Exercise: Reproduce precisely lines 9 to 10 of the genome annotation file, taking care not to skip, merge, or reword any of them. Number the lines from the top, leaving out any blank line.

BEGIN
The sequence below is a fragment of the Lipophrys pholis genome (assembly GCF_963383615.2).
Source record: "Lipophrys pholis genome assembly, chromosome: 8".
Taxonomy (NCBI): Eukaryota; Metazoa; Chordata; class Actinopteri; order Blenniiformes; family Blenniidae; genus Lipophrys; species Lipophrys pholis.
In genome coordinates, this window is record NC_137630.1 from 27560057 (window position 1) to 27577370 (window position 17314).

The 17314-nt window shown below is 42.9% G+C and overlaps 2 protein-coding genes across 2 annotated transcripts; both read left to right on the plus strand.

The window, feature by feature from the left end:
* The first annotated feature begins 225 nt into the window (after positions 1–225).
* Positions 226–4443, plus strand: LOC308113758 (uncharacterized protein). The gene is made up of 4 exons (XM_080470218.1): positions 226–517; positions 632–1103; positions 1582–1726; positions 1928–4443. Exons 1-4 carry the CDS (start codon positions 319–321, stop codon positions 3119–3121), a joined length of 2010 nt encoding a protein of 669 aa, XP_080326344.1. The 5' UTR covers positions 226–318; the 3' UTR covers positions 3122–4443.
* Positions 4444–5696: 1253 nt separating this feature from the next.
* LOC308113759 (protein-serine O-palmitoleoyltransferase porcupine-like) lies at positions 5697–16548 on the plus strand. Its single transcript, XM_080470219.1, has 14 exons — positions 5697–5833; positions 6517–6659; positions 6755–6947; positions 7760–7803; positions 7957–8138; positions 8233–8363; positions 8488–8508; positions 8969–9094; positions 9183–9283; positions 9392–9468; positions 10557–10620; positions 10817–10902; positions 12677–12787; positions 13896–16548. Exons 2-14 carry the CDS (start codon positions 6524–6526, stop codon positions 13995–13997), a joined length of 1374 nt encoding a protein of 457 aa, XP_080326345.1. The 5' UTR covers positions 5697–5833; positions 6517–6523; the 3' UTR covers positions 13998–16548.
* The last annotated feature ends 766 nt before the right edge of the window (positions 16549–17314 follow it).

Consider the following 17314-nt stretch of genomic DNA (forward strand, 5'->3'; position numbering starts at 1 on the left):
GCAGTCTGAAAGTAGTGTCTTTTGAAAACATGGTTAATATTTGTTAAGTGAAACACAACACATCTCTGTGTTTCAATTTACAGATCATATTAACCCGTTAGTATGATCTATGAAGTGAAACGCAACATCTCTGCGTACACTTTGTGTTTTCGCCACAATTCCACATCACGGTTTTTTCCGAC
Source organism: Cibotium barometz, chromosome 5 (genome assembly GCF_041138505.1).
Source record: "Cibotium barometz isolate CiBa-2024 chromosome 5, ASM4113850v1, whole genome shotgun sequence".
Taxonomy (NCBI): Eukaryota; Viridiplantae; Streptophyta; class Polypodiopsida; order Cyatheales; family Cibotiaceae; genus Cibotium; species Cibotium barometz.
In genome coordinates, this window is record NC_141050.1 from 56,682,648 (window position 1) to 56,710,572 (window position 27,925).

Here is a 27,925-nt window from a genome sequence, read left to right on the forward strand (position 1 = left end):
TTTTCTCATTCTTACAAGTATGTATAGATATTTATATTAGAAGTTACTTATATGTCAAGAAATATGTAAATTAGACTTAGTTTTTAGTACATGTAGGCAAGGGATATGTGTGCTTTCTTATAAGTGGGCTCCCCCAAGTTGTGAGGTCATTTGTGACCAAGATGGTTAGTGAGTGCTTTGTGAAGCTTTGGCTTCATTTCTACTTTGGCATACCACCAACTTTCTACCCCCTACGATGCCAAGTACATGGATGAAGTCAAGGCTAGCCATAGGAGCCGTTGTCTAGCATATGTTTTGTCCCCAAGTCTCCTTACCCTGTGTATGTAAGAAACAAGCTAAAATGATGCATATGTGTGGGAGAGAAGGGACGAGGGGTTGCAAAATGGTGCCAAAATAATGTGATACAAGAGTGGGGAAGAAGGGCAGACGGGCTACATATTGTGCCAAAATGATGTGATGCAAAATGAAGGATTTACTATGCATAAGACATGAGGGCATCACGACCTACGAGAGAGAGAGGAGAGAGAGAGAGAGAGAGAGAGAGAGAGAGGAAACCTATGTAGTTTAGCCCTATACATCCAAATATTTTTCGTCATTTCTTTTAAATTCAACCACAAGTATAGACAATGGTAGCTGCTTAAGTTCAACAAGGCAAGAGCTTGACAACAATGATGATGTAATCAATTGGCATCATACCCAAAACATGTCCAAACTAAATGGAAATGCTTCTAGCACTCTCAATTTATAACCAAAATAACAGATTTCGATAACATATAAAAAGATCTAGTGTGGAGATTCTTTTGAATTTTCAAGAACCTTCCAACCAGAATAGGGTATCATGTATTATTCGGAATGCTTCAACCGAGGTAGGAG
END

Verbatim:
* Positions 4444–5696: 1253 nt separating this feature from the next.
* LOC308113759 (protein-serine O-palmitoleoyltransferase porcupine-like) lies at positions 5697–16548 on the plus strand. Its single transcript, XM_080470219.1, has 14 exons — positions 5697–5833; positions 6517–6659; positions 6755–6947; positions 7760–7803; positions 7957–8138; positions 8233–8363; positions 8488–8508; positions 8969–9094; positions 9183–9283; positions 9392–9468; positions 10557–10620; positions 10817–10902; positions 12677–12787; positions 13896–16548. Exons 2-14 carry the CDS (start codon positions 6524–6526, stop codon positions 13995–13997), a joined length of 1374 nt encoding a protein of 457 aa, XP_080326345.1. The 5' UTR covers positions 5697–5833; positions 6517–6523; the 3' UTR covers positions 13998–16548.